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Prince Charles hosts a National Hedgelaying Society event at his Highgrove Estate 

Chilly Charles! Prince wraps up in a fleece-lined coat and tweed flat cap as he hosts a National Hedgelaying Society event at his Highgrove Estate

  • Prince Charles, 73, is hosting a hedgelaying event at Highgrove, Gloucestershire
  • The royal wrapped up in a tweed flat cap and heavy coat for the outing 
  • Charles is a champion of the environmental importance of hedgerows
  • He is also patron of the Hedgelaying Society and is a practising hedgelayer 


Prince Charles wrapped up in a coat and tweed cap to watch people lay hedges at his Highgrove Estate today. 

Charles, 73, is patron of the National Hedgelaying Society and champion of the traditional craft who believes in the importance of hedgerows as the UK’s ‘single biggest nature reserve’. 

He has previously spoken of how laying hedges helps him keep fit while doing something for the environment. 

Ready for winter: Prince Charles wrapped up in a coat and tweed cap to watch people lay hedges at his Highgrove Estate today, pictured

Charles, 73, is patron of the National Hedgelaying Society and champion of the traditional craft who believes in the importance of hedgerows as the UK's 'single biggest nature reserve'.

Charles, 73, is patron of the National Hedgelaying Society and champion of the traditional craft who believes in the importance of hedgerows as the UK’s ‘single biggest nature reserve’.

Charles was joined by members of the National Hedgelaying Society at Highgrove, the private Gloucestershire estate he shares with Camilla.

Charles was joined by members of the National Hedgelaying Society at Highgrove, the private Gloucestershire estate he shares with Camilla. 

Prince Charles strode out into the field to see the progress being made on the hedgerow

Prince Charles strode out into the field to see the progress being made on the hedgerow

Today Charles was joined by members of the National Hedgelaying Society at Highgrove, the private Gloucestershire estate he shares with Camilla. 

Charles takes a keen interest in the planting and running of all of his estates, and has moved to make them all more eco-friendly. 

In a piece for Country Life magazine to mark his 73rd birthday last month, Charles suggested avenues of hedgerows and trees could be planted across the country to commemorate those who lost their lives in the Covid-19 pandemic.

The prince described his own battle with prickly trees and shrubs each winter. 

He has planted more than 15 miles of hedgerows at his Gloucestershire home Highgrove over the years, and at the Sandringham estate in Norfolk, which he manages on behalf of the Queen, he has also been encouraging further hedgelaying. 

Prince Charles delivered a speech to his guests from the National Hedgelaying Society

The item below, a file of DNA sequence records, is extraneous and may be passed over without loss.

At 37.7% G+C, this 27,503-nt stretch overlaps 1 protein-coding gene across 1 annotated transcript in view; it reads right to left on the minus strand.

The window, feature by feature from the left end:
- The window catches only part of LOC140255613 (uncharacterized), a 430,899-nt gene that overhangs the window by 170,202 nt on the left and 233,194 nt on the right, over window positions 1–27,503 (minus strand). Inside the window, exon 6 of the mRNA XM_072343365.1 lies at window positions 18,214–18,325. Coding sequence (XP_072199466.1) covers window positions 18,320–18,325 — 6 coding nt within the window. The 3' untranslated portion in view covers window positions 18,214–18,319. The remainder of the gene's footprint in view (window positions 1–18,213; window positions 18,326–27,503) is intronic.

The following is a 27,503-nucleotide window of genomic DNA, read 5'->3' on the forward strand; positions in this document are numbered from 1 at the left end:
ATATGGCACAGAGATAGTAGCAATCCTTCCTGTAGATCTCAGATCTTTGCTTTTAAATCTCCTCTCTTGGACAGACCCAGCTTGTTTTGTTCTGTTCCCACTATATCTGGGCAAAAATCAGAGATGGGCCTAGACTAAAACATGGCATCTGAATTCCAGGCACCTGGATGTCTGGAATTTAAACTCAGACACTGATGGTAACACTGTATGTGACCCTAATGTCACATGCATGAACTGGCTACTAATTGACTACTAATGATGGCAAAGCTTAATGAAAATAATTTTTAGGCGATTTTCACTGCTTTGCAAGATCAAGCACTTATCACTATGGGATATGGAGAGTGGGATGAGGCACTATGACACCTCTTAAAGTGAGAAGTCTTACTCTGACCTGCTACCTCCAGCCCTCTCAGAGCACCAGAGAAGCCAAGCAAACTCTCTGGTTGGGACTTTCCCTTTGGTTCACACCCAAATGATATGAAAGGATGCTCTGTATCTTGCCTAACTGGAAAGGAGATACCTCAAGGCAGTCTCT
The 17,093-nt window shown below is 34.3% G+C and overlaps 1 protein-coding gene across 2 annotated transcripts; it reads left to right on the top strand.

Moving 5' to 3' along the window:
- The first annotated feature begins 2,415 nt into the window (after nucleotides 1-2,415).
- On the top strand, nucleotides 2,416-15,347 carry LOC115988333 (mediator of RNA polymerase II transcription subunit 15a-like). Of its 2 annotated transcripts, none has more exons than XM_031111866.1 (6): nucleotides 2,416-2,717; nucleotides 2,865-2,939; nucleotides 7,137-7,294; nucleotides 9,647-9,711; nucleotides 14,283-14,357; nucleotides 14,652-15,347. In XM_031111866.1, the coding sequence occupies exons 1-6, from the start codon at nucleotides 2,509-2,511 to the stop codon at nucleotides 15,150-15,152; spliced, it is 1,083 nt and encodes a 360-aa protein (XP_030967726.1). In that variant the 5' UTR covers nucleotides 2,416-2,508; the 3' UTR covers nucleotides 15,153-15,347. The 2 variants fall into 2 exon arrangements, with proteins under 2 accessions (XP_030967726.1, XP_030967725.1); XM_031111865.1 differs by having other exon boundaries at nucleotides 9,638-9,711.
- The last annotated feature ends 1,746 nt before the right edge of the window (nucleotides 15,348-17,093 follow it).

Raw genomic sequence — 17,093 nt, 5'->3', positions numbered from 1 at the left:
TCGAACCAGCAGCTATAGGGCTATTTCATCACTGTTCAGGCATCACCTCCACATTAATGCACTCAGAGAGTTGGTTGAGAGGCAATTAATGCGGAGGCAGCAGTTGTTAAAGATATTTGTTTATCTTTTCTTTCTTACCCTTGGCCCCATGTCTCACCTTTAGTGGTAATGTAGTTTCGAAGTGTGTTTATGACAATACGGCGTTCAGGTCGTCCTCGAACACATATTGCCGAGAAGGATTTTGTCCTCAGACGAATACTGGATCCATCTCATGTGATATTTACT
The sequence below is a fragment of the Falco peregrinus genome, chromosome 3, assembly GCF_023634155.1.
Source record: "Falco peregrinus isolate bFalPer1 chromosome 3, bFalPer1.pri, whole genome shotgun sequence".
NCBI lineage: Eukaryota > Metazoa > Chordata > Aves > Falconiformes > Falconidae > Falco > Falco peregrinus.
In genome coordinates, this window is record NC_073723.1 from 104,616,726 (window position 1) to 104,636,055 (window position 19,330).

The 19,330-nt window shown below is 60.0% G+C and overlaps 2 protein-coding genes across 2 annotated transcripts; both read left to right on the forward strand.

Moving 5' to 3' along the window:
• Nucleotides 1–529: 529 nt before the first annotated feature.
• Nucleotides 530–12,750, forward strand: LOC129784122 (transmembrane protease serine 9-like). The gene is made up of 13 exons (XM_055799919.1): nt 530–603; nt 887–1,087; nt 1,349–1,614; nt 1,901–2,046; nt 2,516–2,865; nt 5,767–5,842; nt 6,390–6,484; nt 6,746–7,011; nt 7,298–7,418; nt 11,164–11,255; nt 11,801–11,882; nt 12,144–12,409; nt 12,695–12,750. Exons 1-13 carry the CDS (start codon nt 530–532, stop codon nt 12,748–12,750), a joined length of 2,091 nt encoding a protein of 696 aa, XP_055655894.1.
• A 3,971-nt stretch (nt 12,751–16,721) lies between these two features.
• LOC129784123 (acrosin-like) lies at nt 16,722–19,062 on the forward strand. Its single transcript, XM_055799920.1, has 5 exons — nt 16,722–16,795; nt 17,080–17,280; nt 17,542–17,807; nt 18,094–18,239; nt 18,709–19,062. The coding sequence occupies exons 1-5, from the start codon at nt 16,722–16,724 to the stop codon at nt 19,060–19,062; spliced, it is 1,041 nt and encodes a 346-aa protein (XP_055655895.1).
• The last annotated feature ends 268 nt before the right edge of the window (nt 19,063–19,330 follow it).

The royal speaking at the event at Highgrove today

Prince Charles delivered a speech to his guests from the National Hedgelaying Society

Charles takes a keen interest in the planting and running of all of his estates, and has moved to make them all more eco-friendly. Pictured, speaking to people at Highgrove today

Charles takes a keen interest in the planting and running of all of his estates, and has moved to make them all more eco-friendly. Pictured, speaking to people at Highgrove today

In a piece for Country Life magazine to mark his 73rd birthday last month, Charles suggested avenues of hedgerows and trees could be planted across the country to commemorate those who lost their lives in the Covid-19 pandemic. Pictured, seeing hedges being planted

In a piece for Country Life magazine to mark his 73rd birthday last month, Charles suggested avenues of hedgerows and trees could be planted across the country to commemorate those who lost their lives in the Covid-19 pandemic. Pictured, seeing hedges being planted

‘Our remaining hedgerows are still the country’s single biggest Nature reserve, offering important green corridors and an abundance of food and protection for wildlife,’ Charles wrote. 

‘This is why, despite looking as if I have just come off the field at Agincourt, I continue to wrestle each winter with lethal hawthorn and blackthorn branches in an attempt to lay some of the hedges I have planted over the past 41 years.’

Some 100,000 miles of the country’s hedgerows – four times the circumference of the earth – were lost between 1945 and 1985 in part due to rapid industrialisation of farming, Charles said.

Charles admires the work of people planting hedges at Highgrove at the event on Saturday

Charles admires the work of people planting hedges at Highgrove at the event on Saturday

The prince dressed down in a tweed flat cap and heavy gardeners' jacket for the outing

The prince dressed down in a tweed flat cap and heavy gardeners’ jacket for the outing

Raising the prospect of planting in memory of victims of the pandemic, the prince wrote: ‘I have always felt that avenues are a wonderful enhancement to the landscape and give great pleasure to so many people, as well as providing another way of planting more trees in general.

‘Over the past two years of this dreadful pandemic, I have also felt that commemorating all those who have so tragically died through planting avenues in their memory in different parts of the country, whether in towns, cities or the countryside, might be something worth considering.’

Prince Charles shielded his eyes against the winter sun as he spent the day out in the field

Prince Charles shielded his eyes against the winter sun as he spent the day out in the field

The royal looked in his element as he joined members of the National Hedgelaying Society

The royal looked in his element as he joined members of the National Hedgelaying Society

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